For those of us that watched the movies before reading the books, the movies are wonderful. My young and wise daughter describes it best. She says, “When you’ve read the books first, you imagine the characters in your mind and then when you watch the movies, they don’t match up. When you watch the movies first, you already have the characters as they were in the films and you can work them into the books.” I would agree. I don’t care how great the books are; the movies captured my heart from the moment I started watching. Gilbert Blythe is my all-time favorite leading nake character. I relate to the story because I lived with my grandparents, felt the loss of the man who was like a father to me long before I was ready, lived in the country, had grand ideas about life and love, and wished for a man like Gilbert to come along. I am so grateful to Kevin Sullivan for making these movies! I cry and laugh each time I watch; and I have seen them hundreds of times; I own several copies of the triology, not just one. I put one in when I need comfort, need to escape from the reality of this modern world, just want to enjoy a good film. Marilla, Matthew, Anne, Gilbert, Diana, and Rachel Lynde all have such special places in my heart.I have tried to make it to PEI for 8 years now; maybe this year. Forever grateful that Jonathan Crombie played Gilbert Blythe; he was without a doubt the absolute perfect choice.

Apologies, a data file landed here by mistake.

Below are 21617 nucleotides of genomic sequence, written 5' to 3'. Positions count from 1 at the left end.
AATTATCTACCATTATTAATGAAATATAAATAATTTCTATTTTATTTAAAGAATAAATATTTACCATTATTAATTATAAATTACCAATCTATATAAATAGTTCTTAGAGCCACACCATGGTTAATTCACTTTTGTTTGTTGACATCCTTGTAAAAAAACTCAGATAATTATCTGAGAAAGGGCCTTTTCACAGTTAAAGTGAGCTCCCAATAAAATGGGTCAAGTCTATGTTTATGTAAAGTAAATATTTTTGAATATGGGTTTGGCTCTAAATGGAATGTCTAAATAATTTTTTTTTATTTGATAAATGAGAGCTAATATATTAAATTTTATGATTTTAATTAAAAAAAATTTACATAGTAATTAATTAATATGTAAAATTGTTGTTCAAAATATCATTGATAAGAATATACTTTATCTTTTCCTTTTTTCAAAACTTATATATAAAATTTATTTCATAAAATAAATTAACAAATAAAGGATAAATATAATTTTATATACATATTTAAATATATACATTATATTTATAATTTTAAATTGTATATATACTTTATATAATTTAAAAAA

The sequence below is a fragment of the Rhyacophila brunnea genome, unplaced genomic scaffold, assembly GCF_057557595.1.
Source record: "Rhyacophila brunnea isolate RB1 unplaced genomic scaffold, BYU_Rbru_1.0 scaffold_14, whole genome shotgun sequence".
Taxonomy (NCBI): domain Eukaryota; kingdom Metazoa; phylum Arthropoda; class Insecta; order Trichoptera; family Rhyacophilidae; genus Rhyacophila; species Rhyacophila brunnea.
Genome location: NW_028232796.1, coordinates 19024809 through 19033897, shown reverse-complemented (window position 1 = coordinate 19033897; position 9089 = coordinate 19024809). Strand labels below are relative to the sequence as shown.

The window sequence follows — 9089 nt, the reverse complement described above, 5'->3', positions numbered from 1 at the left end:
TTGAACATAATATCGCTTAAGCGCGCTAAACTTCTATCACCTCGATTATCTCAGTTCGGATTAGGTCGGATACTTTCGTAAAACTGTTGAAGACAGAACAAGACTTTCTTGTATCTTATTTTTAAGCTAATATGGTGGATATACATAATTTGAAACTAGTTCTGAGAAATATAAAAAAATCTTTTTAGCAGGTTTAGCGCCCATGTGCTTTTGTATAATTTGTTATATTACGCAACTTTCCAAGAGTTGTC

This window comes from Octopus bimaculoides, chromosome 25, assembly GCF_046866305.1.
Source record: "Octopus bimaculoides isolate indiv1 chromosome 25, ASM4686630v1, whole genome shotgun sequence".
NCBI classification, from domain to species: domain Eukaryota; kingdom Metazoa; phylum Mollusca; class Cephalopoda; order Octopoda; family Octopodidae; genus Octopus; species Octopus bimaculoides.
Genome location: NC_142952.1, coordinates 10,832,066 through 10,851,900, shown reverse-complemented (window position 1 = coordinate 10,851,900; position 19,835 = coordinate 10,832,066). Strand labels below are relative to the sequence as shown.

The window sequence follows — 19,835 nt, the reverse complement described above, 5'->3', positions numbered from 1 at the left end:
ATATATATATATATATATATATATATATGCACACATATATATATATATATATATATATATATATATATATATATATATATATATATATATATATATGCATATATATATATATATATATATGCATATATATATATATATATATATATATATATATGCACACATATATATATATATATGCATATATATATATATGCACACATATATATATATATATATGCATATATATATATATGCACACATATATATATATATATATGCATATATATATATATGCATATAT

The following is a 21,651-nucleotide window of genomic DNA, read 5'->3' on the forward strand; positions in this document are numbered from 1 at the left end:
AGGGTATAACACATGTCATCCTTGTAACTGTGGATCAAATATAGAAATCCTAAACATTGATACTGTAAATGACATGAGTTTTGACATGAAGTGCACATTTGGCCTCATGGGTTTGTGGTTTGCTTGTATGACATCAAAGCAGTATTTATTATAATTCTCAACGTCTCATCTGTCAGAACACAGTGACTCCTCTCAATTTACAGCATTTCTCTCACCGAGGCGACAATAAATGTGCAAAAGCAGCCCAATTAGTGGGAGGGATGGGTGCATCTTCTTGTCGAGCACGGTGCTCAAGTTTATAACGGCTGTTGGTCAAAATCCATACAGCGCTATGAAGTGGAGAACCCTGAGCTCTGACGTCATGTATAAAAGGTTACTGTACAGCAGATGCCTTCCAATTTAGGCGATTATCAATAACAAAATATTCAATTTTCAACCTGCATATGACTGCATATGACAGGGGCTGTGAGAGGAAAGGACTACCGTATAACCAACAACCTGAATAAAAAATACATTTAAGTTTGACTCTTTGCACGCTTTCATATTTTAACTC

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  • Karen

    I also walked down the aisle to the Anne theme song. I thought I was the only one but it was, to me, such a great expression of how I saw myself and how I saw my relationship with my husband. A great ode and tribute to Jonathan Crombie and to the stories he helped tell.
    I will say, I always fall back on the books. They are beautiful in their own way and the third movie, which I still can’t watch, took liberties a bit too far in trying to make the stories fit within movie constraints. However, each has its own flavour and style and one can appreciate both.

  • Ludovicah

    I slightly worry about the writer of this, as the adaptation she is referring to is, to my mind, less good than the BBC TV adaptations of the 1970s.. and the books are far greater than both, but my interest was caught because Christopher Blake who played Gilbert in the BBC adaptations also died tragically young (55) in 2004.. Weird.
    The reason I didn’t much care for the CBC adaptation was I always felt Anne was miscast, personal taste perhaps, but Megan Follows really didn’t look like how Anne is described in the books.. but I guess if you saw the movies first, such a fine distinction might pass one by.